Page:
At 3 p.m. on Dec. 31, 2008, as Kankariya was home in New Jersey, two men dressed as Hasids gained entry to the defendants' offices by posing as customers -- but pulled guns and tied up their captives shortly after they were escorted inside a back office.

The two thugs then used spray paint to black out the surveillance camera lenses, and poured a sticky brown liquid into the recording equipment in the office's closet.

Trouble was, the liquid -- Pequa Heavy Duty Drain Opener, an empty bottle of which was recovered from the trash -- did not seep into the device's mother board.



Sunday, February 06, 2011

Lakewood, N.J.'s fastest-growing town, is defined by its diversity 

On one block are Gelbstein’s Bakery, Bookman’s Kosher Meat and Poultry, and Schreiber’s Shoes, all owned and frequented by members of Lakewood’s large Orthodox Jewish community.

Down the street are Puebla Travel and Latin Music, El Nuevo Mexico Records and Panaderia Mexicana, which cater to the town’s growing Latino population.

By 4:30 p.m. on a Friday, the tempo shifts, as the Jewish-owned shops close for the Sabbath, but the pulse picks up in the Latino businesses.

Clifton Avenue is more than Lakewood’s Main Street business district. In this Ocean County community — named by the 2010 Census as the fastest-growing town in New Jersey during the past decade — the street is a microcosm of how the town functions, and a portrait of the residents who have turned this onetime iron foundry and resort town into Jersey’s boom town.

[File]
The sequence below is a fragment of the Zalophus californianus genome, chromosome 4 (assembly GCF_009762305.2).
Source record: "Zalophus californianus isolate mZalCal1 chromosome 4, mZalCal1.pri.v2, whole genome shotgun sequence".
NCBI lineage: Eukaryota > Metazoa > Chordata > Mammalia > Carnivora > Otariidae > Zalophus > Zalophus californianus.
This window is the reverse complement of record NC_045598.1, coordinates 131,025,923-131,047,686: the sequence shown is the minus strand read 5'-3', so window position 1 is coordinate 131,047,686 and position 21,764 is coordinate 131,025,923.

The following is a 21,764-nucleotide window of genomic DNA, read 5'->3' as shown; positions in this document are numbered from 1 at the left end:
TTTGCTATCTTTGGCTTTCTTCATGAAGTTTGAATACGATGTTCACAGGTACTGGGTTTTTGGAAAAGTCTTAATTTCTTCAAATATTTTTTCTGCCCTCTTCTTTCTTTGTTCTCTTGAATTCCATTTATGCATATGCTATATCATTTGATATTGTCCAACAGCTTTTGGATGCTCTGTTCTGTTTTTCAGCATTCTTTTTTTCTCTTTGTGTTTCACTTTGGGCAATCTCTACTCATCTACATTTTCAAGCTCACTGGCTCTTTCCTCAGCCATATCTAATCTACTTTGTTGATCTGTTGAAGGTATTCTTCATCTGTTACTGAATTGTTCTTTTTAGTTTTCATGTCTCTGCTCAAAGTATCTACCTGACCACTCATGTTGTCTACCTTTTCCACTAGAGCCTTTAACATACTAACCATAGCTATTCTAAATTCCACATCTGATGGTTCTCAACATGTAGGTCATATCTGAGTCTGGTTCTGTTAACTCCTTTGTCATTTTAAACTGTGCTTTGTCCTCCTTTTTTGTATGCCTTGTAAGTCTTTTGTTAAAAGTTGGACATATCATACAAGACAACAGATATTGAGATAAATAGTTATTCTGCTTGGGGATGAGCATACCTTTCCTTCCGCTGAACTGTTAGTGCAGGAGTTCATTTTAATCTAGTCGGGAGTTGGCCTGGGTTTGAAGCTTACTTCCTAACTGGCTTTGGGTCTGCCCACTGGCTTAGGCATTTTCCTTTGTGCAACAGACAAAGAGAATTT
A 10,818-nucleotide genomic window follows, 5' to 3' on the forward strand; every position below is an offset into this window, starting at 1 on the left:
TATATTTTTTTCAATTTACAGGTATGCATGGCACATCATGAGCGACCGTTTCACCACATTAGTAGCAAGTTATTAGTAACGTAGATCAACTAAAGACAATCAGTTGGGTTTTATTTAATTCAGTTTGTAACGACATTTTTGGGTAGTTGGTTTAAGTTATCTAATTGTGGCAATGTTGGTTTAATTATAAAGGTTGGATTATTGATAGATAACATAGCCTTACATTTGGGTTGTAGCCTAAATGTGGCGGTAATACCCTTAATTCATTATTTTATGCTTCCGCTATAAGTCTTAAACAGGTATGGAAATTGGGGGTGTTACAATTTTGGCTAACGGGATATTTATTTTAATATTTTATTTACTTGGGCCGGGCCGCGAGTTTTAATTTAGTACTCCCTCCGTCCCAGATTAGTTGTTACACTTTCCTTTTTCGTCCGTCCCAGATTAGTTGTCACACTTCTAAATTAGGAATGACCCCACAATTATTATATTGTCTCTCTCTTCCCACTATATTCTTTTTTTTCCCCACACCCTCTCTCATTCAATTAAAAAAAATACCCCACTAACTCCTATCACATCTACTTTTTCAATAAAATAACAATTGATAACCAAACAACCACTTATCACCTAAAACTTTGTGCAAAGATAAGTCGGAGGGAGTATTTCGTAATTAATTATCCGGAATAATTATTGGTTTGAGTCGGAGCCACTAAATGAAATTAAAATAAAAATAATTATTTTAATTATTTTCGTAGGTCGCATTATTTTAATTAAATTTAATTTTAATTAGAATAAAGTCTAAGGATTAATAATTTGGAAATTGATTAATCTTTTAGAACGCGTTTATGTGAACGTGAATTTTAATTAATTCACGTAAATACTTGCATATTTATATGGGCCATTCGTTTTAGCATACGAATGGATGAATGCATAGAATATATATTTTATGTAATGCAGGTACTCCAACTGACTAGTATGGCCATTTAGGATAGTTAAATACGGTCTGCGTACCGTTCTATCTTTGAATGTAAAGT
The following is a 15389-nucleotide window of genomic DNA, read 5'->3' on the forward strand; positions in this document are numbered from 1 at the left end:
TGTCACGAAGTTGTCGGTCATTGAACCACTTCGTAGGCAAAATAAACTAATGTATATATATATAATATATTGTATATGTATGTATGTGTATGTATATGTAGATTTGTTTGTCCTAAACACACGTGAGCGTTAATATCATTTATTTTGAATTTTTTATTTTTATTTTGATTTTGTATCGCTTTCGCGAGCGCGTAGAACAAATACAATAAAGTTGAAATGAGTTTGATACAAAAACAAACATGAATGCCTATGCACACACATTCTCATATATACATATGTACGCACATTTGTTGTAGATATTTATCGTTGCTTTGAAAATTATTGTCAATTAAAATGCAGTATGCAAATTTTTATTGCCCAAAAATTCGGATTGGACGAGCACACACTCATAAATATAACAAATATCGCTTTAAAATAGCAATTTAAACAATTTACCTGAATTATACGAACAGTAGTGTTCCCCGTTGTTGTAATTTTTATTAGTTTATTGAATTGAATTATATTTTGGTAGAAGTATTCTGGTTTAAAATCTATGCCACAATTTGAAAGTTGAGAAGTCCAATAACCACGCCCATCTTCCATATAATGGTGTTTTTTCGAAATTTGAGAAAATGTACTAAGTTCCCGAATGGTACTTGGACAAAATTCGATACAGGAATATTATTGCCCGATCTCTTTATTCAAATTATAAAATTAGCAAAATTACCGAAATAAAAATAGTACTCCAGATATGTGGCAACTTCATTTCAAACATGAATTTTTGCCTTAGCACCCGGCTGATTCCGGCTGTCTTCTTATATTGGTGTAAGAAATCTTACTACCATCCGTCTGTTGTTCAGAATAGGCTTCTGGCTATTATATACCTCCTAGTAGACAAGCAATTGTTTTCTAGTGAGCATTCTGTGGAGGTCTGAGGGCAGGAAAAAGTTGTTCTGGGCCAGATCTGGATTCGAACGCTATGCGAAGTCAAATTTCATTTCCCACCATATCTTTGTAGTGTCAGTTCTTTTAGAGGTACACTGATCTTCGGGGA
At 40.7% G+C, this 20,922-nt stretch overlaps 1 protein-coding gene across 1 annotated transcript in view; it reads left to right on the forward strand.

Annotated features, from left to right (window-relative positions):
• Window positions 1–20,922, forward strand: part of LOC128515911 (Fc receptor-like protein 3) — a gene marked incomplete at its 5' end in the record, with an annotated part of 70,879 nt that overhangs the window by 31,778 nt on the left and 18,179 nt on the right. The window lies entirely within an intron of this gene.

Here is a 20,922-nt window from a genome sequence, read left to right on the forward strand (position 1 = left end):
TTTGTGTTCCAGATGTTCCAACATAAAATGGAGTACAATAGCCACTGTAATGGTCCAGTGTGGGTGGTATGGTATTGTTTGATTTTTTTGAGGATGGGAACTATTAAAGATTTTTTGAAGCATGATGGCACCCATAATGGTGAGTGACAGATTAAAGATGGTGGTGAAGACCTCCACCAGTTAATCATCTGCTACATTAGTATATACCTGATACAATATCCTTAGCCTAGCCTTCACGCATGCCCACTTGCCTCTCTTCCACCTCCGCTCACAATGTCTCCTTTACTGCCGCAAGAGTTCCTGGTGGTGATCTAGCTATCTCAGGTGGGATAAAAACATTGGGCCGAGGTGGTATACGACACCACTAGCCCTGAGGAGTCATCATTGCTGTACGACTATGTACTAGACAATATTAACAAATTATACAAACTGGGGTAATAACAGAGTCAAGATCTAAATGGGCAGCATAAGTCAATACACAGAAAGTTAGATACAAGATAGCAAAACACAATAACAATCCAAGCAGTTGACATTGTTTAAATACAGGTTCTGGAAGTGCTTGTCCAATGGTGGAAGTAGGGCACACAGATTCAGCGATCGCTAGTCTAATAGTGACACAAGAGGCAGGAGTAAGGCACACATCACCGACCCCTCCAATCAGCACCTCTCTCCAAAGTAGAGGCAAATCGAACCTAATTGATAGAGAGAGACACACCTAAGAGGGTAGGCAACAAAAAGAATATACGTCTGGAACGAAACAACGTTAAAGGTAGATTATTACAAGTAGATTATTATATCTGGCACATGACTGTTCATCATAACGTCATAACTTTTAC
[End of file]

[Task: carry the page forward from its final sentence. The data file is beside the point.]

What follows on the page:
To the surprise of almost everyone outside of Lakewood, Census data released last week showed the township’s population soared by more than 32,000, from 60,352 residents in 2000, to 92,843 in 2010. The increase vaults Lakewood into the state’s top 10 list of most-populated towns, at number seven.

The 54 percent population increase, according to residents and community leaders in Lakewood, was fueled by growth in the Jewish community, the Latino community and a third group, senior citizens. The town’s African-American population, meanwhile, dropped slightly.

"There was a time when I was the only pizza place in town," said Moseh Lankray, 46, who has lived in Lakewood for 20 years and owns Pizza Plus. "With the growth, seven other pizza stores opened up."



Saturday, February 05, 2011

Teacher, rabbi discrimination case settled